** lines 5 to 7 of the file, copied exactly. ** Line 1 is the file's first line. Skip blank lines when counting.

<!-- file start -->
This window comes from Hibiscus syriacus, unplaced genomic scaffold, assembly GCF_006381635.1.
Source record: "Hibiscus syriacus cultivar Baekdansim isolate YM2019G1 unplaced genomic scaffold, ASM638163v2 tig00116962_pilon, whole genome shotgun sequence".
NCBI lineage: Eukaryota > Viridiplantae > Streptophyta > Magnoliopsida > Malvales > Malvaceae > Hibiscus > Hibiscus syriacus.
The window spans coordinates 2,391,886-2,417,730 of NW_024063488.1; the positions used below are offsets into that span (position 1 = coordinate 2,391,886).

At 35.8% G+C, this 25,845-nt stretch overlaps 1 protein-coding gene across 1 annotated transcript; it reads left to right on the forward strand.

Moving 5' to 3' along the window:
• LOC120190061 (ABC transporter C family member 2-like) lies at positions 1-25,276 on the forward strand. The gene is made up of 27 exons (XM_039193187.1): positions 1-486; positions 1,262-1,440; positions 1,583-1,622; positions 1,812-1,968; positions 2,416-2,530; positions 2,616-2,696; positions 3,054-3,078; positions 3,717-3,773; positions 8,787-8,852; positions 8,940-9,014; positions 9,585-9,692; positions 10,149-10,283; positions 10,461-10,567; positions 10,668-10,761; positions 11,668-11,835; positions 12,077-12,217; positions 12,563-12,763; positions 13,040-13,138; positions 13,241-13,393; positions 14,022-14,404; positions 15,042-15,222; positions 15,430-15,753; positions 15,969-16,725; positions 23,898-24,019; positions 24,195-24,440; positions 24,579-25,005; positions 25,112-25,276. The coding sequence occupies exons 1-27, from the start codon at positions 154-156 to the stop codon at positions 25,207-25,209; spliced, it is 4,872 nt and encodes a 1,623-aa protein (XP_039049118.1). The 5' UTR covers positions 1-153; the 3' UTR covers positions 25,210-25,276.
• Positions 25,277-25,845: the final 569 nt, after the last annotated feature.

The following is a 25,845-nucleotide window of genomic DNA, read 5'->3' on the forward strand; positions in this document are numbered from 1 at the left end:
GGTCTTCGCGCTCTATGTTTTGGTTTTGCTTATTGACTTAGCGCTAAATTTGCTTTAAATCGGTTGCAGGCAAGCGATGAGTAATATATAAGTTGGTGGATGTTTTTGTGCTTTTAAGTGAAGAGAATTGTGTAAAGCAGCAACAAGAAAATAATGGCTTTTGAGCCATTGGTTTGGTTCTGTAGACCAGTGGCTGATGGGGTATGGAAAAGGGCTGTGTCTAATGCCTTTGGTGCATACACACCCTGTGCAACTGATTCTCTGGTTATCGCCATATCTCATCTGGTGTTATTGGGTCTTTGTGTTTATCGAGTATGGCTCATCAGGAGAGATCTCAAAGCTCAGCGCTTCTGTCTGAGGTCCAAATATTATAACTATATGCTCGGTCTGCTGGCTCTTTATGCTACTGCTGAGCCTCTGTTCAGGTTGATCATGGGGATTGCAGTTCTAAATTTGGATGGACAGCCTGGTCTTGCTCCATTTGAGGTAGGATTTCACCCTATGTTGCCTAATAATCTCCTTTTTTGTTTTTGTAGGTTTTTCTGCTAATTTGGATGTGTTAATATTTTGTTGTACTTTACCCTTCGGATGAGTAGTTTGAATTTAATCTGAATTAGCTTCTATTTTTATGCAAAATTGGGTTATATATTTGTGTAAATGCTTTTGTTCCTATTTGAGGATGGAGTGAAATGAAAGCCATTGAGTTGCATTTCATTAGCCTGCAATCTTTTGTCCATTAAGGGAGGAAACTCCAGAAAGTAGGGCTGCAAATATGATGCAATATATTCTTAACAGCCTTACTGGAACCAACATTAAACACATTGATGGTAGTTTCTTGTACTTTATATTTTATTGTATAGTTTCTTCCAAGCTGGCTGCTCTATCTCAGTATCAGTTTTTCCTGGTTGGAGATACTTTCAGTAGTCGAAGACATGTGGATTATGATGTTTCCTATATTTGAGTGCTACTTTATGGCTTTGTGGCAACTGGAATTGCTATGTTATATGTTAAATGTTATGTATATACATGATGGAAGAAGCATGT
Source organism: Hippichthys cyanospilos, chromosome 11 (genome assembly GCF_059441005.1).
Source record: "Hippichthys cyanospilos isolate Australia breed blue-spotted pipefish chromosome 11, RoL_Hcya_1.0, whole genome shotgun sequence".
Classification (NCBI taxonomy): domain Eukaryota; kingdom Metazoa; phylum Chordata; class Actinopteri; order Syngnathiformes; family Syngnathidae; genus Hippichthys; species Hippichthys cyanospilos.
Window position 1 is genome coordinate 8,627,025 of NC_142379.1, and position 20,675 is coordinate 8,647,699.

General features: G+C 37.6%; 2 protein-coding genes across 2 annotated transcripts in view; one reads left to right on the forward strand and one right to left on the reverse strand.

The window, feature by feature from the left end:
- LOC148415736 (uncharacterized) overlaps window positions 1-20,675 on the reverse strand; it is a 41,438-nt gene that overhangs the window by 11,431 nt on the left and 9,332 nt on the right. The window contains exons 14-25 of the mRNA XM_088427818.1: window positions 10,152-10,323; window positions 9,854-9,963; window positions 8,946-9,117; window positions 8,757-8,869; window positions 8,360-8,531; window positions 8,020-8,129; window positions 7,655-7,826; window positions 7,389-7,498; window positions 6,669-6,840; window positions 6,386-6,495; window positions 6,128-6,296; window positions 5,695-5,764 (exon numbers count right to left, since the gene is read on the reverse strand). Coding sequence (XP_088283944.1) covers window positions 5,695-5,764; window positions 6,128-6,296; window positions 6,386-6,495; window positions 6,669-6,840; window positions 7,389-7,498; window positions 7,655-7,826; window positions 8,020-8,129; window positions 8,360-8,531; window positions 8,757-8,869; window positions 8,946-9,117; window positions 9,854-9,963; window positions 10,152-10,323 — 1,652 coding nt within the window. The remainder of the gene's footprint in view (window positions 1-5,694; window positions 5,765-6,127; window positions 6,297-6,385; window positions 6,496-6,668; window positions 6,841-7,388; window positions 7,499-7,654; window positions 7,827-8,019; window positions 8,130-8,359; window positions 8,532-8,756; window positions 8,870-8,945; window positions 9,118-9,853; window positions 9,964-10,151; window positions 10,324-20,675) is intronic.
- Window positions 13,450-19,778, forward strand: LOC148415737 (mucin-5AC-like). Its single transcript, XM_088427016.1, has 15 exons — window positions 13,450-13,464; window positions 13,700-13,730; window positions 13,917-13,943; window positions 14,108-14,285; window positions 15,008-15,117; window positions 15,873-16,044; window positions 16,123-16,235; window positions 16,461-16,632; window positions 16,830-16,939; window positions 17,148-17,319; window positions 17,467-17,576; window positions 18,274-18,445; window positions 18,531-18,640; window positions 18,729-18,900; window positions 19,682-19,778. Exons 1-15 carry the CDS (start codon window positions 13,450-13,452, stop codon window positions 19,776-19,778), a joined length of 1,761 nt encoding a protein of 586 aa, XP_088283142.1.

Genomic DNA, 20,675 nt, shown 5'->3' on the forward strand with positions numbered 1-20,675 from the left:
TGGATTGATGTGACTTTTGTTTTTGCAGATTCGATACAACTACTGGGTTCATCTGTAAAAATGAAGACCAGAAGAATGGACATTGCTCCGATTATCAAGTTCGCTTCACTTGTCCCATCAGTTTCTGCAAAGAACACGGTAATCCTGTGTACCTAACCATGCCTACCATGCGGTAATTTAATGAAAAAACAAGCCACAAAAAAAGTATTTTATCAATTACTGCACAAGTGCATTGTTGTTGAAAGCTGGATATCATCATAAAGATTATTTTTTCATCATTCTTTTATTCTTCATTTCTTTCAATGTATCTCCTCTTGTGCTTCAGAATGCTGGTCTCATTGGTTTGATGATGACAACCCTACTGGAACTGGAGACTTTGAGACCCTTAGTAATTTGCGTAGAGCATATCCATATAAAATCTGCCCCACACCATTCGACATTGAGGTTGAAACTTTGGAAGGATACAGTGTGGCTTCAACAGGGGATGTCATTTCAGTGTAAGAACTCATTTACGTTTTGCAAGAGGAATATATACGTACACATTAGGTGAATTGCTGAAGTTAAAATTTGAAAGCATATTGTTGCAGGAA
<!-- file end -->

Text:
At 35.8% G+C, this 25,845-nt stretch overlaps 1 protein-coding gene across 1 annotated transcript; it reads left to right on the forward strand.

Moving 5' to 3' along the window:
• LOC120190061 (ABC transporter C family member 2-like) lies at positions 1-25,276 on the forward strand. The gene is made up of 27 exons (XM_039193187.1): positions 1-486; positions 1,262-1,440; positions 1,583-1,622; positions 1,812-1,968; positions 2,416-2,530; positions 2,616-2,696; positions 3,054-3,078; positions 3,717-3,773; positions 8,787-8,852; positions 8,940-9,014; positions 9,585-9,692; positions 10,149-10,283; positions 10,461-10,567; positions 10,668-10,761; positions 11,668-11,835; positions 12,077-12,217; positions 12,563-12,763; positions 13,040-13,138; positions 13,241-13,393; positions 14,022-14,404; positions 15,042-15,222; positions 15,430-15,753; positions 15,969-16,725; positions 23,898-24,019; positions 24,195-24,440; positions 24,579-25,005; positions 25,112-25,276. The coding sequence occupies exons 1-27, from the start codon at positions 154-156 to the stop codon at positions 25,207-25,209; spliced, it is 4,872 nt and encodes a 1,623-aa protein (XP_039049118.1). The 5' UTR covers positions 1-153; the 3' UTR covers positions 25,210-25,276.